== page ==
It’s Christmas. I love Christmas. I enjoy the decorating, the time together, the baking, the food and the movies and music. And while my kids enjoy those things as well, I think they would be lying if they said they looked forward to anything other than the presents.
This year was extra fun, as my five-year-old really started to grasp the concept that she could ask for specific things. What she didn’t grasp, however, is that Santa begins making toys fairly early on, and doesn’t do well when the wish list is changed just a week or two away from Christmas.
This year, she referred to the whole Target toy catalog as her “Christmas list.” Her poor little heart was broken when we had to explain that she wouldn’t get everything on her “list,” no matter how much she “really, REALLY wanted it.”
She struggled buying gifts for other people because she wanted to get them what she wanted, instead of what they wanted. And when she found out that other people were shopping for her, she asked if she could just buy her own presents instead because she just knew that no one would get her what she really wanted, so it would just be easier if she bought it all herself. I’ll give her points for persistence and creativity.
This year, in the midst of a pandemic, we’ve talked a lot about being thankful for what we have and where we are. We’ve had to explain many times why we can’t eat inside Chick-fil-A, and why for the longest time, we couldn’t go to the park or the playground. And while they initially liked not being in school, they quickly became bored and lonely.
So you can imagine how hearing her sweet little voice explain that she probably wouldn’t like the gifts she received caused a bit of frustration.
In our instant gratification society, even the youngest kids are accustomed to immediately getting what they want. My youngest, who does struggle with speaking, doesn’t struggle with communicating when he’s unhappy because he didn’t get what he wanted immediately.
So then how do we breed thankfulness in our children? Do we simply take away the gifts they do get? Do we take away the phone when the teen doesn’t get the one they wanted?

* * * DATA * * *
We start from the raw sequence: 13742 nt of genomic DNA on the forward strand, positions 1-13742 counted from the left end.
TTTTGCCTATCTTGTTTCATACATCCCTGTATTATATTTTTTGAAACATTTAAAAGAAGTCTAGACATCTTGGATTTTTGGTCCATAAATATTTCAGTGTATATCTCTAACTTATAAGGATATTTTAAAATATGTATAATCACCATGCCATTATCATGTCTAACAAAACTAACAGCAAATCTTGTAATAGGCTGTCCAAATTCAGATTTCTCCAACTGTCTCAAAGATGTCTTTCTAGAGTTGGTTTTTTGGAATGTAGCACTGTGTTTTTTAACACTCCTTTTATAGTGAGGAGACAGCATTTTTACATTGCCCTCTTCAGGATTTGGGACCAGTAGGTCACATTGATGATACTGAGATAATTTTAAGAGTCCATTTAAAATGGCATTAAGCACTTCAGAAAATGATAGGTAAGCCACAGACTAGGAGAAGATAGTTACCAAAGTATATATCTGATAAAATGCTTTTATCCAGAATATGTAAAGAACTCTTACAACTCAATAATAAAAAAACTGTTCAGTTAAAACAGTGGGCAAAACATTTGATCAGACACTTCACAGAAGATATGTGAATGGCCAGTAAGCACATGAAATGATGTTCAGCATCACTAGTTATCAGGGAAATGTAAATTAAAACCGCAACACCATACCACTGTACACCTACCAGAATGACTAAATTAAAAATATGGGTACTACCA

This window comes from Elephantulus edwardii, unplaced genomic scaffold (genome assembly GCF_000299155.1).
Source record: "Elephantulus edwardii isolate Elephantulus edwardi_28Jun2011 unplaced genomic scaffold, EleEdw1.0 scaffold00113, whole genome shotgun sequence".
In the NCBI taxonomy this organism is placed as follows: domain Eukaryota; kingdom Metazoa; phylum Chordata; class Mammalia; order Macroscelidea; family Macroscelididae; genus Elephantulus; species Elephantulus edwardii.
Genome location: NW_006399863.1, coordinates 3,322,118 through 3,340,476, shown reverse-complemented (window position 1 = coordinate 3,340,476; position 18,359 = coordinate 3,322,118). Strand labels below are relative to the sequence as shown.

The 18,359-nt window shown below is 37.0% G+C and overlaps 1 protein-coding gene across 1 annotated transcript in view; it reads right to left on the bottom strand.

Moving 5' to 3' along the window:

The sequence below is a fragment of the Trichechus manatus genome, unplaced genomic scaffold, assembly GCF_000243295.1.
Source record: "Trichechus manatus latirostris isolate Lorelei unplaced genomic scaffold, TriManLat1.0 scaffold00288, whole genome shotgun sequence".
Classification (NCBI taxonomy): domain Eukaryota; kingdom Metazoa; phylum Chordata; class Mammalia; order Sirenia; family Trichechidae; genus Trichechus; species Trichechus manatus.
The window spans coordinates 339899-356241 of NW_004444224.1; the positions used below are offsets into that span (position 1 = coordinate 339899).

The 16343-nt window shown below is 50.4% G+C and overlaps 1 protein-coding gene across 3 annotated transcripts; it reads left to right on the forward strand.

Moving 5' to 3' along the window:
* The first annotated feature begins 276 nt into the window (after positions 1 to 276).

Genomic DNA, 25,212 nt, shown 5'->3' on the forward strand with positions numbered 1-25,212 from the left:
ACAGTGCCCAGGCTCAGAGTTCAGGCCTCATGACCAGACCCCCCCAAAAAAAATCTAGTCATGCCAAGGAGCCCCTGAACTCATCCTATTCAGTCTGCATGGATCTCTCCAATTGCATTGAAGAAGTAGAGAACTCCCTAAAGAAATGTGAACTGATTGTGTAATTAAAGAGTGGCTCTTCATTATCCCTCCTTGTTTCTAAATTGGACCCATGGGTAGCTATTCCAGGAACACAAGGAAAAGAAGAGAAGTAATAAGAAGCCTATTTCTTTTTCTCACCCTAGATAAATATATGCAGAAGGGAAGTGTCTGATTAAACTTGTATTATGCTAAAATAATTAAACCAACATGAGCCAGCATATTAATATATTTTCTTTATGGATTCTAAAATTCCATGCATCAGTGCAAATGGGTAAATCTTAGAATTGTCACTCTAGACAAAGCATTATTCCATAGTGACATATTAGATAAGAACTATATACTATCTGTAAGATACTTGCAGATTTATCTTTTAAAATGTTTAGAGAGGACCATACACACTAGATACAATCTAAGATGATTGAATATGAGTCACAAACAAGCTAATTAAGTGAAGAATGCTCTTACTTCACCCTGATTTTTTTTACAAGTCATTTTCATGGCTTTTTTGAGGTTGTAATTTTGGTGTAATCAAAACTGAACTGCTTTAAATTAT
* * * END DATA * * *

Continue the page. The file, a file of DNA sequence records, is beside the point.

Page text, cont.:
I think gratitude, or thankfulness, like anything, is a mindset. But since some of us may not be naturally inclined to have an attitude of gratitude, we can start making a change by making it a habit. I realize that some of these ideas may have to take hold in our minds and lives as adults before we can expect our children to grasp the concept.
Have your kids make a list of who gives them what gifts this holiday. Then, have them write thank you notes to those people. And continue this practice for birthdays or any other time they receive a gift or are invited to join an activity. This proves to do two things. 1) Your kid will begin to mentally write thank you notes as they open gifts or enjoy activities. 2) you kids will keep a better account of what gifts are from whom. So as they play with things, or decide what to keep for memories, they will be able to link a person to the gift.
Create a gratitude jar in your house. This utilizes positive reinforcement, rather than punishment. Each time you hear your kids expressing thankfulness, put a dollar or so in the jar. When the jar gets full, use that money for a special trip or treat for the family. Maybe it is a movie night with pizza, a trip to an amusement park, or even some type of a big ticket item like a night away. Not only will you start to notice your kids expressing gratitude more often, but they will also begin to be grateful for being grateful.
Pick a local community project you want to complete. Maybe it’s picking a name off an angel tree to shop for. Maybe its hosting a “free” yard sale to give things away, or fix a meal for those who may be sick. Deliver new socks and gloves to a shelter in Chattanooga, or take a warm meal to someone who may be asking for money or food on the side of the road. Children of all ages benefit from seeing themselves meet a need, and at the same time, they realize how fortunate they really are.
As parents, it is really hard not to want to make sure the holiday is special for our kids. We want to not only meet their needs, but give also fulfill their wants. In fact, right now I’m trying to locate a dog or cat toy that walks on a leash, since my five-year-old insists that is really, really what she wants Santa to leave under the tree, rather than the doll she asked for months ago. And while part of me wants to use her disappointment as a teaching moment, there’s also part of me that wants to keep the magic of Christmas alive. And while I’m not saying that the cat won’t end up under our tree, I am saying that Santa will get a thank you note this year.